Developing, Understanding and Connecting with your Ideal Customer
Jack Carenza, Sr. SDR @ demandDrive
All great works of literature, art or music are powerful because they resonate. An audience responding to these pieces is moved because the work in question feels personal. Transcendent artists paint, write, or perform with an audience in mind. They work to understand the inner workings of those who are drawn to their art. Strong, consultative selling is no different. To inspire faith, and a reliable enough relationship with a prospect through cold calling, it’s imperative that an SDR understands who they should be prospecting.
Before selling is even possible, a sales development representative must build an ideal customer profile, or ICP. This outline should be built carefully, with keen attention to detail. There are many variables that contribute to mapping an ideal customer. Utilizing sales enablement tools such as LinkedIn Sales Navigator, Zoominfo, and Discover.org can be used to obtain the proper information. The list below can be utilized as a basic guideline for building your company’s ICP:
1. Identify the unique properties of your product or solution.
It’s vital that you understand your company before you identify who you’re selling to. Make a list of appealing features from the perspective of a prospect.
2. Understand the verticals most likely to find value in your product/solution.
If your company is used mostly by healthcare organizations, focus on prospects within this sector. It’s important for you to collaborate with your Sales Manager on this step — it’s possible your company is making a push for more net new logos in the sphere of financial services, so targeting healthcare might not be in your best interest. It’s vital that you understand the verticals that are most appropriate, and focus your ICP accordingly.
3. Research job titles and learn the corresponding responsibilities.
Often, you will find mention of your technology directly in a prospect’s LinkedIn page. I like to perform targeted searches using these keywords as a compass rose. Also, hone in on the correct candidates by narrowing your search by appropriate vertical, and company size.
4. Build a list.
Hopefully, you have technology in place (or interns) who can make this step easier. Research contact info, company size, and all relevant data. Upload all pertinent intel to your CRM.
Obviously, these steps are dependent on the structure of your organization and sales team. Some companies choose to import purchased lists or rely heavily on marketing automation to procure opportunities. While these methodologies can be effective, they lack the personalization, attention to detail and human element that utilizing an ICP-built list personifies.
Once a list is built, it’s important to understand how to approach prospecting. It took you time and energy to precisely define your ideal customer; don’t waste that effort through careless, impersonal outreach. Traditionally, SDRs have been given a list, and told to take the buckshot approach — that is call/email as many prospects as possible and see what sticks. You have defined and found your ideal candidate — make it count and do the right work, not the easy work. Use the same information and tools that you leaned on for building your ICP to appeal to them. Try your best to use perspective; what might the day to day responsibilities of your ideal customer be? Find consistencies in their LinkedIn profiles. Read a blog post they published. Take the time to understand their company and industry.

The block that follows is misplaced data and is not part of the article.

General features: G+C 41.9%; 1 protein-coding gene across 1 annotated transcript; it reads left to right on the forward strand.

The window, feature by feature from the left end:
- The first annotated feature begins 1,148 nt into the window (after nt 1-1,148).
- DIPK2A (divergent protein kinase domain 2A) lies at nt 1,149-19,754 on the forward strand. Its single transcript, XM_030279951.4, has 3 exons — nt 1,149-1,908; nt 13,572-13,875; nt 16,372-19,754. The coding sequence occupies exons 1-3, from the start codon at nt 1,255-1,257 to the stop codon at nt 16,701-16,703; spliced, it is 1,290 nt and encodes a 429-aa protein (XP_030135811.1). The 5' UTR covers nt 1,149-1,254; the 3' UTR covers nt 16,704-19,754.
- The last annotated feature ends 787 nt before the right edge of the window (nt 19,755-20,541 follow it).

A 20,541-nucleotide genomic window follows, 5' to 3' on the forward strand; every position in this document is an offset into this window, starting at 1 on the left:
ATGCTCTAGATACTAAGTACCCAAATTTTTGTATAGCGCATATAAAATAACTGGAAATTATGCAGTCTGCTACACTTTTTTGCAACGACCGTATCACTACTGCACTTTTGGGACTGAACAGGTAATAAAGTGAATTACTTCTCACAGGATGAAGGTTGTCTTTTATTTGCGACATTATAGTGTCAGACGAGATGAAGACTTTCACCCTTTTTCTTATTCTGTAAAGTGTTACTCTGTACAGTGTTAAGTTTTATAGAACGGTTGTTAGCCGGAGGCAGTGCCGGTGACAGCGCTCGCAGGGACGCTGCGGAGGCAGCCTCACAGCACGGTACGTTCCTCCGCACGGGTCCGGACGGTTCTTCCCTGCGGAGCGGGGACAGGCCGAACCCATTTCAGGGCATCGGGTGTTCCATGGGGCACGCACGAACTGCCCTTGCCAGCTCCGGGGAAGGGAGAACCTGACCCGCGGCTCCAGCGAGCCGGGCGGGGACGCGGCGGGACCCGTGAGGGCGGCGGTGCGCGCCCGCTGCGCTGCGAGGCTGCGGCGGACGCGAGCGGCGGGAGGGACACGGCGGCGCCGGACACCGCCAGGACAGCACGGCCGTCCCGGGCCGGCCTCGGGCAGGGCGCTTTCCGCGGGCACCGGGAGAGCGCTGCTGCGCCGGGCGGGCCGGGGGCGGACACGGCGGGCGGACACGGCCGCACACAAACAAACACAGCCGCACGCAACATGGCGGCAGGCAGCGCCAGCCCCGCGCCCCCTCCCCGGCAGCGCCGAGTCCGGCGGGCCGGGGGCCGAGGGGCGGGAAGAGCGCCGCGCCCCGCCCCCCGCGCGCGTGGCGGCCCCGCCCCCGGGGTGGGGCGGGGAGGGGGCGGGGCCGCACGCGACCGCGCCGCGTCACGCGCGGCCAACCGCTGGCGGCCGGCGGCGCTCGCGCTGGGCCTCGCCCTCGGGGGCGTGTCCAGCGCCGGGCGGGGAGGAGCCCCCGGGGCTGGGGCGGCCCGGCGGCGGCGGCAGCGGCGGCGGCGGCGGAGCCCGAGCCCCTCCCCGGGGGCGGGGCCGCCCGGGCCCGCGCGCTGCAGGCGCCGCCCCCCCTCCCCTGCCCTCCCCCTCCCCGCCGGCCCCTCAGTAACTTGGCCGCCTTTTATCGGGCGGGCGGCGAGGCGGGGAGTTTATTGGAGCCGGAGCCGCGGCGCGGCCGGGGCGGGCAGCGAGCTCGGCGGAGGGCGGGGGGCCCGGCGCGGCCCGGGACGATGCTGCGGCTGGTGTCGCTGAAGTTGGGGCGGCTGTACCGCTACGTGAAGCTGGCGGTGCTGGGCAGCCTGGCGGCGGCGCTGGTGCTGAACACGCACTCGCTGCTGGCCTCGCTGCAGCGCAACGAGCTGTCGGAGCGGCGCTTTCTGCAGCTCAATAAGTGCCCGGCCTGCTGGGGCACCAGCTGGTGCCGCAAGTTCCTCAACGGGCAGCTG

For example, if your company provides solutions or services in information security, and a large-scale data breach occurs, don’t be afraid to speak to a prospect about this. To be a top-flight SDR, you should become more of an expert in your industry than the potential customers you’re reaching out to. This takes time, but it equals money.
A sales manager of mine once compared SDR work to stand-up comedy. There are times where you will make the perfect joke, with impeccable timing, and a potential client quite simply is not going to find you funny. So much depends on your audience. That’s why it’s vital to do your best to understand them. Make sure every joke is funny before you call. Make sure your script is rehearsed to the point where it no longer sounds rehearsed. Eliminate pauses, stutters and “umms”. Speak clearly and concisely.
The best comedians are funny because their humor appeals to the widest variety of people. To be a successful SDR, your messaging must do the same. The difference is, in prospecting you are speaking to only one individual at a time. This is an advantage, as, if you do your homework, you can tailor your messaging on an individual basis.
At my company, we constantly discuss the possibility of robots overtaking certain professions. In fact, we have discovered a website that calculates the percent chance that a workforce is converted to AI. A robot could easily build a list of candidates with a certain job title. A robot could easily send a pre-recorded message down a list. I have even encountered instances in which a robot is used to set up meetings. That being said, this website calculates that there’s only a 20% chance that robots take over SDR roles, which is one of the lower percentages. I attribute this percentage to the fact that a good SDR does none of these things.
A strong SDR builds a list with intelligence. A strong SDR takes the time to think about the person on the other end of the phone. A strong SDR takes a conversation, bolsters it with a follow-up email and builds a true relationship. Find me a robot that can do that and I will quit my job today (I do require proof). Sales development can be trying, and monotonous. However, the power of understanding your ideal customer, and relating to them will almost certainly lead to both personal, and company-wide sales success.
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